Josie Laird recommends Fake Baby by Amy McDaid - Penguin Random House, 2020
Amy McDaid is a nurse and single mum from West Auckland who has always wanted to be a writer.
The draft of Fake Baby won the Sir James Wallace Prize in 2017.
Funny and sad and engaging.
This wonderful book follows three characters and their interweaving lives in West Auckland, as they struggle to make sense of a world which ignores them. If that sounds depressing, it’s not. The author, Amy McDaid, uses humour and language to bring us into their worlds and make us care about these people. Right from the start, we want them to break through the barriers they feel with the people around them.
Stephen is a homeless man with a mission — to save the world from the wrath of his dead father. Stephen is a poet, but only we can appreciate that, as we follow the rhyming and word association in his head.
Jaanvi steals the fake baby of the title from a lingerie shop, to replace her own dead baby. Her husband, friends and family don’t think this is the right way to grieve.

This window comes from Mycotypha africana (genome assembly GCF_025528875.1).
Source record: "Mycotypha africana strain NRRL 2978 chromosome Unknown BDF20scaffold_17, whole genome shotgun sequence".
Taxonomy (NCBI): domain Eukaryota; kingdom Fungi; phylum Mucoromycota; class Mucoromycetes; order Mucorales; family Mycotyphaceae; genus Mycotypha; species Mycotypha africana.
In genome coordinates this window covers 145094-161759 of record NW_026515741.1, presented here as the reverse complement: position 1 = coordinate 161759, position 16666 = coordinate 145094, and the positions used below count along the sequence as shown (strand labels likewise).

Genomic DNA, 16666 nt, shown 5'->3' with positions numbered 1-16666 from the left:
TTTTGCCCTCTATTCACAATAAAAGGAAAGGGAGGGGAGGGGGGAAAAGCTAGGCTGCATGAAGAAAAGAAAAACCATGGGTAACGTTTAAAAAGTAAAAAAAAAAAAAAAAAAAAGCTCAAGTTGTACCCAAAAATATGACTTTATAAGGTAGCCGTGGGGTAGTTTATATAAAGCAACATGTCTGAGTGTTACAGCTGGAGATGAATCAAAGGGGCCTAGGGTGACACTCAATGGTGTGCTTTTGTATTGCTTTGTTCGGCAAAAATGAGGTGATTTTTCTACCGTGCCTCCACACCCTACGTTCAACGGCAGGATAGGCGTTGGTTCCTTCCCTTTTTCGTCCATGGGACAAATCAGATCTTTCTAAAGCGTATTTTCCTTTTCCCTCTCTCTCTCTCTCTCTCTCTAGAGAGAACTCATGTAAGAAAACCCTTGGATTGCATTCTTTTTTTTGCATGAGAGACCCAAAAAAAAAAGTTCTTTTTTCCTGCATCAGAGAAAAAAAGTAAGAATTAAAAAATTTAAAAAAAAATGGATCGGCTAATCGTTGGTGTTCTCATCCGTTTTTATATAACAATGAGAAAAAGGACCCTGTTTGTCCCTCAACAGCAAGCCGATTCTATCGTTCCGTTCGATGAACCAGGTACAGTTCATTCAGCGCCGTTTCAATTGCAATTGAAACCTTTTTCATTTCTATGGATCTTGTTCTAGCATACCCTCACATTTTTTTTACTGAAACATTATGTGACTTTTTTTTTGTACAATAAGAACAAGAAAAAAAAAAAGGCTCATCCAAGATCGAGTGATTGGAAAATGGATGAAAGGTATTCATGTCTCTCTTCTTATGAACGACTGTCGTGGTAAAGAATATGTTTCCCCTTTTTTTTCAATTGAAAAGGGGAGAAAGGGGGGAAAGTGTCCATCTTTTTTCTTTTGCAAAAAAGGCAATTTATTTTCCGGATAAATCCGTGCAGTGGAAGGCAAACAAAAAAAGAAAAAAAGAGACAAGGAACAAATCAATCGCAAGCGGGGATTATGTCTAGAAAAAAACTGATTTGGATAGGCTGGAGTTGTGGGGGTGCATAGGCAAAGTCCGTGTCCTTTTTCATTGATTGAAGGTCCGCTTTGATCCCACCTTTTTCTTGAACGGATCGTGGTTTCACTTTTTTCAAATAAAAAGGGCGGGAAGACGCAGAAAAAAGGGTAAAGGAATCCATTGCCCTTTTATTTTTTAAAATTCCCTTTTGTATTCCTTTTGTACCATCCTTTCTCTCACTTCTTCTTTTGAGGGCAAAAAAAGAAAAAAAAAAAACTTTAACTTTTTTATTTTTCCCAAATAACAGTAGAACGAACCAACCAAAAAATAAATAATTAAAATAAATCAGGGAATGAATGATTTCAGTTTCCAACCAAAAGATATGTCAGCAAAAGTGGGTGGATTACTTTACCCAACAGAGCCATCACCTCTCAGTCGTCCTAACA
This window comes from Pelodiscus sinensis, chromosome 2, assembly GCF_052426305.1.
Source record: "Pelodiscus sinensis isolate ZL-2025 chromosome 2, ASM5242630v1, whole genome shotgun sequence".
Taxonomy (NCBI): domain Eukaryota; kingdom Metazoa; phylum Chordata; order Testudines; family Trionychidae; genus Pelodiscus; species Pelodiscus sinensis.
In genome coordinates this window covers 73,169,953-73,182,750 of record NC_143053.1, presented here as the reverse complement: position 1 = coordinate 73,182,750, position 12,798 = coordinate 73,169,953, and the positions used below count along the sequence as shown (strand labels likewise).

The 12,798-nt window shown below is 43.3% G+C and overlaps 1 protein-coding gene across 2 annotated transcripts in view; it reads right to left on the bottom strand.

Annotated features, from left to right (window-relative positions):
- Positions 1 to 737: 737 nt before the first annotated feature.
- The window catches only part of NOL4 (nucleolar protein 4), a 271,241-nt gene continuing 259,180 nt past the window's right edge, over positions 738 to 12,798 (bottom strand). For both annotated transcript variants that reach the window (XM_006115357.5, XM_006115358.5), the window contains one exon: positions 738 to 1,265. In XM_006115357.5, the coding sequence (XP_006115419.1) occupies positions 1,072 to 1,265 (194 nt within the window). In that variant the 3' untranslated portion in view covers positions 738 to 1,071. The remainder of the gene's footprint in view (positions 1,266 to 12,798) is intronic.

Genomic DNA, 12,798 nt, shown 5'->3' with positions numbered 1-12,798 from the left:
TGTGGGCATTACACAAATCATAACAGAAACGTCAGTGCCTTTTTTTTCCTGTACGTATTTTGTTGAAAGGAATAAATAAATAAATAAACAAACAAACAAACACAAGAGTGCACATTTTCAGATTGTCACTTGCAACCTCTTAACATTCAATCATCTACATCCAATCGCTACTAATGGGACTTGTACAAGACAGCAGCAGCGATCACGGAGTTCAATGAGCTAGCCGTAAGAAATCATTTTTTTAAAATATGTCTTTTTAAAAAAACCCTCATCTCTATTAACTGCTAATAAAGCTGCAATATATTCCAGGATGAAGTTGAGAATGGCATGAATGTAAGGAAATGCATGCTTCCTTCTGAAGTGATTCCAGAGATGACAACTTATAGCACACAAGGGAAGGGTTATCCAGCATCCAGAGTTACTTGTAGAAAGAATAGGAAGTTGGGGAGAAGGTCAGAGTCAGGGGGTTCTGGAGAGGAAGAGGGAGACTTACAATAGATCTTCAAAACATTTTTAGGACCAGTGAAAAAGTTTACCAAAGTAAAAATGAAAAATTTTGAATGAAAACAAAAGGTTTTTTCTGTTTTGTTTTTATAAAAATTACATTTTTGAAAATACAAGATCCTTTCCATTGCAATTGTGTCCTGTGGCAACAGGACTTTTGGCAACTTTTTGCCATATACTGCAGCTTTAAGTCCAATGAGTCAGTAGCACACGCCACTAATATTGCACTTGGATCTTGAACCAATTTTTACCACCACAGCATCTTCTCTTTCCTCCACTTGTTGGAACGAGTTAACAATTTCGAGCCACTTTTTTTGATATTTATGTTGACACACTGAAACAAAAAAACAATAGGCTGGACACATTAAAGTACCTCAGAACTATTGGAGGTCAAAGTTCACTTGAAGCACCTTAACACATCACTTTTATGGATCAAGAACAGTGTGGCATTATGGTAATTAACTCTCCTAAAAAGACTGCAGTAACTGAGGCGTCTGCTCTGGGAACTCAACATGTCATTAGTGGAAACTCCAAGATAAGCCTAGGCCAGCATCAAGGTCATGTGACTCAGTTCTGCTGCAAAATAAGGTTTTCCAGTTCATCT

Lucas just wants someone to love, before he is too old. And he’s sick of eating baked beans.
Every sentence of this book feels perfect — witty, keenly observed, building the story. I didn’t want to finish but couldn’t wait to find out what was going to happen next. McDaid won the Sir James Wallace prize for this book, her first, written for her Master of Creative Writing, and it was richly deserved. I will not hesitate to buy her next novel, and I hope that’s soon.
Fake Baby is available in paperback at local bookshops and as an eBook from Amazon.